Dementia Patients Stay Calm Without Medication
Innovative strategies help Coler-Goldwater staff keep residents safe while reducing use of antipsychotic drugs
||Dr. Ravindra Amin and Joyce Bailey
On a recent autumn afternoon, Miss Joyce Bailey, 82, a tiny woman with braided hair, joyfully hummed along with gospel tunes emanating from the headset on her portable music player. The Coler-Goldwater resident, a dementia patient whose voice retains the lilt of her native country of Jamaica, received visitors in a common area whose walls were painted with a green and purple landscape resembling the tropical island. As she chatted with the chief psychiatrist, Dr. Ravindra Amin, she remained cheerful without the use of any medication.
“I love sacred music. Gospel music,” she said in response to a question about what type of music she prefers. “I went to church every Sunday.”
Her serenity was partly a tribute to the work of Dr. Ravindra Amin, Chief of Psychiatry, who along with staff at Coler-Goldwater Specialty Hospital and Nursing Facility began a program in 2009 to improve safety and the quality of care by reducing the use of unnecessary antipsychotic drugs in managing behavioral and psychological symptoms of dementia, which can include restlessness, aggression, delusions and anxiety. Over half of dementia cases present such symptoms.
Their accomplishments earned them the Grand Prize at the New York City Health and Hospitals Corporation’s Patient Safety Expo 2013.
By training the staff in how to use behavioral interventions and comfort measures such as the “Music and Memory program” enjoyed by Miss Bailey, in which personal music devices are made available to patients on a 24/7 basis; and by educating leadership and staff with the most up-to-date evidence-based knowledge about dementia, Dr. Amin and members of the Coler-Goldwater staff were able to steadily and significantly decrease the use of antipsychotic medications.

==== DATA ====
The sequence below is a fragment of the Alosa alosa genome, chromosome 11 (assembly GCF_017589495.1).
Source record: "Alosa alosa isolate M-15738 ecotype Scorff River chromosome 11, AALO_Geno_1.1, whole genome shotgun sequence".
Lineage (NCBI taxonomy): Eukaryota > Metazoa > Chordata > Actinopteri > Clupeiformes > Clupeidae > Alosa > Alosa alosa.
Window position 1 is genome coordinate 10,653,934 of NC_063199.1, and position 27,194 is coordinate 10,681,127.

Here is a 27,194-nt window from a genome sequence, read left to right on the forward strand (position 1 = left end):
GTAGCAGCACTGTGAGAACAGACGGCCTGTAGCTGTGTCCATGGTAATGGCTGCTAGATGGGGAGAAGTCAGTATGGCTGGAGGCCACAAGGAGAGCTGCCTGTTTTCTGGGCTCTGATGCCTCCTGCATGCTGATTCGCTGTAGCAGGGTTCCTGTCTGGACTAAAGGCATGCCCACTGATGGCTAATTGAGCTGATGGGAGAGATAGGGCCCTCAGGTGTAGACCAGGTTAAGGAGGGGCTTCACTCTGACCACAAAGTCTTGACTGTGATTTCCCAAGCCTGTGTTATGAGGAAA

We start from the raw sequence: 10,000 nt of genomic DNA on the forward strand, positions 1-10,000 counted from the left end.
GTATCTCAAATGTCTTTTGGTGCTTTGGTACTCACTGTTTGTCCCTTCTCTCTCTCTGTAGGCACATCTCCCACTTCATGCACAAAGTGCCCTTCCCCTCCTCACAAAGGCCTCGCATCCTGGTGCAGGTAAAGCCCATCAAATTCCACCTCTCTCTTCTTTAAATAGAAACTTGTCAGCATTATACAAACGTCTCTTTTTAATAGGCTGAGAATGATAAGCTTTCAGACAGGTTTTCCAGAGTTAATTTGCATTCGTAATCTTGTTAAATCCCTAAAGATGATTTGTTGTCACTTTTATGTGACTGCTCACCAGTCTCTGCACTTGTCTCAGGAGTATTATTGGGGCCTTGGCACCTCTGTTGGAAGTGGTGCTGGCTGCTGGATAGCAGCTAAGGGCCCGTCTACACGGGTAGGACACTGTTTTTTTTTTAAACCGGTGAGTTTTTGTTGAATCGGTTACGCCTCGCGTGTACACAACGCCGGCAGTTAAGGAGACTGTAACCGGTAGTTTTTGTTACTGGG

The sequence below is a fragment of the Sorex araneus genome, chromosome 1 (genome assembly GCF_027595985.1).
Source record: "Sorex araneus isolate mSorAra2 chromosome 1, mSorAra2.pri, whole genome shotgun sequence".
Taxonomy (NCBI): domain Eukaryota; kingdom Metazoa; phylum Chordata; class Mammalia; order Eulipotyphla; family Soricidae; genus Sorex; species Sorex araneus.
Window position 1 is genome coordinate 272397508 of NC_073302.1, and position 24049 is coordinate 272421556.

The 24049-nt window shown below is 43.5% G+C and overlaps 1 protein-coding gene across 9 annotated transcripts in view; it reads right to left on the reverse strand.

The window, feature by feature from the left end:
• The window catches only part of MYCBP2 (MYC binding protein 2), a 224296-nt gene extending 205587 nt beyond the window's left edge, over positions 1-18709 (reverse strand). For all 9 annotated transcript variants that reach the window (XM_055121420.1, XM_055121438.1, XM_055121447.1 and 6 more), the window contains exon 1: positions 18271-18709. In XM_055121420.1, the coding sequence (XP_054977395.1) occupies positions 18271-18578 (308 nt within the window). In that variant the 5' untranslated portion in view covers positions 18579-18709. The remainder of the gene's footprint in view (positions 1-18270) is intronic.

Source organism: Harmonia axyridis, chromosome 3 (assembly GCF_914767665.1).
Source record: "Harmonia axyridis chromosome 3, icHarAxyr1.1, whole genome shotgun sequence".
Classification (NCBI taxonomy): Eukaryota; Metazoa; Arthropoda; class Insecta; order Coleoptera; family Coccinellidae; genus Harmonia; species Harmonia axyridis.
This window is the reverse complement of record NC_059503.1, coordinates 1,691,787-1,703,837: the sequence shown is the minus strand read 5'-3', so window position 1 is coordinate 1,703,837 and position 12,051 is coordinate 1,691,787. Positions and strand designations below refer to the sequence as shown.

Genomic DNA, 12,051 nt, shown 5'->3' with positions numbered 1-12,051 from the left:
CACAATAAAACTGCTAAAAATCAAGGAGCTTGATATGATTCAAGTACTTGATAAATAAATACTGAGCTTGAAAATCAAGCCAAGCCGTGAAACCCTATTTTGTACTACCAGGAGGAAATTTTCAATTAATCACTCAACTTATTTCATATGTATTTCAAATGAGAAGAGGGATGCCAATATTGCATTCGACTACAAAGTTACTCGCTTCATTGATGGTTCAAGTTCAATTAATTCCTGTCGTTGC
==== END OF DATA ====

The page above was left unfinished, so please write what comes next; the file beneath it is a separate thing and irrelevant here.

Use of antipsychotic drugs in the 1300-resident facility’s 500 dementia patients fell to 13% in June 2013 from 38% in January 2011. That is well below the national and New York State averages of 23% and 20.5% respectively.
There are no U.S. Food and Drug Administration-approved medications to control physical aggression or other resistive behaviors in dementia patients, Dr. Amin says. Their use is nonetheless common in nursing home settings, “but their benefits are very modest and come with a slew of side effects,” he said. They include including drowsiness, risk of falls and increased risk of stroke and infections.
In recent years, the federal government has issued a “black box warning” of against the use of antipsychotic medications in elderly dementia patients, citing serious potential adverse side effects; as well as a 2005 public health advisory about deaths involving antipsychotics in elderly patients.
The Coler-Goldwater project aimed at improving the safety and quality of dementia care by establishing a best practice of behavior management, which included better educating and training staff about dementia and its symptoms, and improving cooperation among the departments, including psychiatry and the pharmacy department.
“We have not seen any increase in dangerous outcomes as a result of decreasing use of unnecessary medication,” he said.
Robert K. Hughes, executive director of Coler-Goldwater said, “we like to think of ourselves as a leader in this national movement.”
The project also achieved “moderate” financial savings for the facility and improved the quality of life for patients, as well as staff morale, he said.
“It is a more intimate way of providing care,” Mr. Hughes said.